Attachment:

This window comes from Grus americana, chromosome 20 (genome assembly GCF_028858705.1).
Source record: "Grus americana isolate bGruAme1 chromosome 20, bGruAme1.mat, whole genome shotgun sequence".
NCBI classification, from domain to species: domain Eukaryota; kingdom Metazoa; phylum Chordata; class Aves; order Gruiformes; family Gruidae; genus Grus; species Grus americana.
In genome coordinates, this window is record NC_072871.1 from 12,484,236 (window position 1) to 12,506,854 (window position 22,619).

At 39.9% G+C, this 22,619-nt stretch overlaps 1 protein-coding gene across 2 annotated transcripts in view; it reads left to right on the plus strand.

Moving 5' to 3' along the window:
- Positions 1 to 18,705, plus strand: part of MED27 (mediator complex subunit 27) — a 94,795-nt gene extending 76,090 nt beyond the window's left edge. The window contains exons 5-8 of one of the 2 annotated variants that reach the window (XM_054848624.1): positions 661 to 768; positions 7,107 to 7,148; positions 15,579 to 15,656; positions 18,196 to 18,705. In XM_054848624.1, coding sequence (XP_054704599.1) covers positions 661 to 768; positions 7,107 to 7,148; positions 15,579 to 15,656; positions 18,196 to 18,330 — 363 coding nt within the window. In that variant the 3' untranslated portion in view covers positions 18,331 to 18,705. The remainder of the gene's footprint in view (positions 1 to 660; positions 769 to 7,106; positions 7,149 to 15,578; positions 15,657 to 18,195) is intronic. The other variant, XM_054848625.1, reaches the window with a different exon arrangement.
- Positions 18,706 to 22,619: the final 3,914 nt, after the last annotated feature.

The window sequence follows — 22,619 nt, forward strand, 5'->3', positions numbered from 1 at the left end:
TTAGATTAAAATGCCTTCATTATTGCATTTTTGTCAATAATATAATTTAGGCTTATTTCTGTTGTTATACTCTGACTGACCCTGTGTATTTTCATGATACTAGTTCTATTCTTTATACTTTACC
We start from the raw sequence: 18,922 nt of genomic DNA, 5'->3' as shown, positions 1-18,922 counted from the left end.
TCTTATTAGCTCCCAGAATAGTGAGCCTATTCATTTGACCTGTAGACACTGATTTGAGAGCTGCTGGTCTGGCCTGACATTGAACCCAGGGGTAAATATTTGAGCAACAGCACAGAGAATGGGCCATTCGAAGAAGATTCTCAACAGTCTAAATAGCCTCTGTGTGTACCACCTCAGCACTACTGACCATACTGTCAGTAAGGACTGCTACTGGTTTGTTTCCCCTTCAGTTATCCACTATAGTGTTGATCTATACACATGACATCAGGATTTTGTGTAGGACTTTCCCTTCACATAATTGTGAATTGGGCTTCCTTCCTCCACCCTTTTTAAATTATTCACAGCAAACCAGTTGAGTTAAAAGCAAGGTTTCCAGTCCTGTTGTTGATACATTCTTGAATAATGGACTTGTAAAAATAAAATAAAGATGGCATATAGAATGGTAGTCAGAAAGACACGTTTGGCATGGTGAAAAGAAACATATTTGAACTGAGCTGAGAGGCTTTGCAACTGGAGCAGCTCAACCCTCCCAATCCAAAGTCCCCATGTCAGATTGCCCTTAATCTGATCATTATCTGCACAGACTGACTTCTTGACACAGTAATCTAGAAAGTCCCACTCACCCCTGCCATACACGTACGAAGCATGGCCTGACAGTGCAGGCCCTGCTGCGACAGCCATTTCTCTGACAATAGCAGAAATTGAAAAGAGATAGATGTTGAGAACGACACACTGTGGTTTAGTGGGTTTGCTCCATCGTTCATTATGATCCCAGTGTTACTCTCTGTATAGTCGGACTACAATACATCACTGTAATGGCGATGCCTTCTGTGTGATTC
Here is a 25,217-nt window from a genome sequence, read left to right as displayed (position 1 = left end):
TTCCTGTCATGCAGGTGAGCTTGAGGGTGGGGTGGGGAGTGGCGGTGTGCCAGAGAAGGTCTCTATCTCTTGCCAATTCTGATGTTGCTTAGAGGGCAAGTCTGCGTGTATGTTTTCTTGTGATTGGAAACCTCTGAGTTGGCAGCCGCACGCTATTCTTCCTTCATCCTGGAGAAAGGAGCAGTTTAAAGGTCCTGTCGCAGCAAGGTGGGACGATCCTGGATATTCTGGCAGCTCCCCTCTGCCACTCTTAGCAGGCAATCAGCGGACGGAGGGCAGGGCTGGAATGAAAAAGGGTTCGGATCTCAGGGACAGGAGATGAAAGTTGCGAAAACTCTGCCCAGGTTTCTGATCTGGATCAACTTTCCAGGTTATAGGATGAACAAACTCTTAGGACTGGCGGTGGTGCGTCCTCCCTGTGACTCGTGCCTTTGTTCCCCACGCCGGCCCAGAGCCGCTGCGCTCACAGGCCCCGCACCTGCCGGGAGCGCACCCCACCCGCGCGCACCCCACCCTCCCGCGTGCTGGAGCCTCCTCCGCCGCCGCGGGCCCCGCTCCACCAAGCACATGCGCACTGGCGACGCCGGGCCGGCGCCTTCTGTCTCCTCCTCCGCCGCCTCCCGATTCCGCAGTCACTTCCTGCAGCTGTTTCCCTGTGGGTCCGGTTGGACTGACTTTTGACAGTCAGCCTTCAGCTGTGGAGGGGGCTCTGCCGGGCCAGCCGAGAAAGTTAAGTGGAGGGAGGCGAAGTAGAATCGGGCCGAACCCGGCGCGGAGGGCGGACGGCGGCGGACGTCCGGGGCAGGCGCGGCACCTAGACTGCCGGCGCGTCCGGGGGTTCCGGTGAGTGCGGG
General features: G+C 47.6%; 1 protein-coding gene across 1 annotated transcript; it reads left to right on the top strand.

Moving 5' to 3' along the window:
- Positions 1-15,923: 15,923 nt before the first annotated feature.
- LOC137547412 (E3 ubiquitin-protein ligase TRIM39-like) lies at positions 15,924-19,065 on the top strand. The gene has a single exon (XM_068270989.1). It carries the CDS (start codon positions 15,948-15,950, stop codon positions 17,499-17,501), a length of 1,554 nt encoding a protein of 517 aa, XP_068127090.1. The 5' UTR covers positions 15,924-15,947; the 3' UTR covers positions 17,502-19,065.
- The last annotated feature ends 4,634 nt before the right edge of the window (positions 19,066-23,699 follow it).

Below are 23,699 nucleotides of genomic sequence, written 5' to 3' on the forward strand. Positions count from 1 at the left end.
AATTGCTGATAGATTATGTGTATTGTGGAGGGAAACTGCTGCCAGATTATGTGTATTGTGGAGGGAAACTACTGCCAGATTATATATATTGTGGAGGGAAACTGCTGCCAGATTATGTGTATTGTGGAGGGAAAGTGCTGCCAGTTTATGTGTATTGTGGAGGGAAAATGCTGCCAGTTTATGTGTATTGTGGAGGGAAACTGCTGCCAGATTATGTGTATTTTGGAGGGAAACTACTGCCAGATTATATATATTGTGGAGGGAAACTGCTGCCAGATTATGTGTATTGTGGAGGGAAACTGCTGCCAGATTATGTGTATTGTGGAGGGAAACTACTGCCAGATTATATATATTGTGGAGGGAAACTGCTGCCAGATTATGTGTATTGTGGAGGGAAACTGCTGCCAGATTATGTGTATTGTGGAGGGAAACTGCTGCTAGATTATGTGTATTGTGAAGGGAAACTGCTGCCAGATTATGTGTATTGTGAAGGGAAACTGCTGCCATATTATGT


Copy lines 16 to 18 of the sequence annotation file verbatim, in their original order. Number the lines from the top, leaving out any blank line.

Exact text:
Moving 5' to 3' along the window:
- Positions 1-15,923: 15,923 nt before the first annotated feature.
- LOC137547412 (E3 ubiquitin-protein ligase TRIM39-like) lies at positions 15,924-19,065 on the top strand. The gene has a single exon (XM_068270989.1). It carries the CDS (start codon positions 15,948-15,950, stop codon positions 17,499-17,501), a length of 1,554 nt encoding a protein of 517 aa, XP_068127090.1. The 5' UTR covers positions 15,924-15,947; the 3' UTR covers positions 17,502-19,065.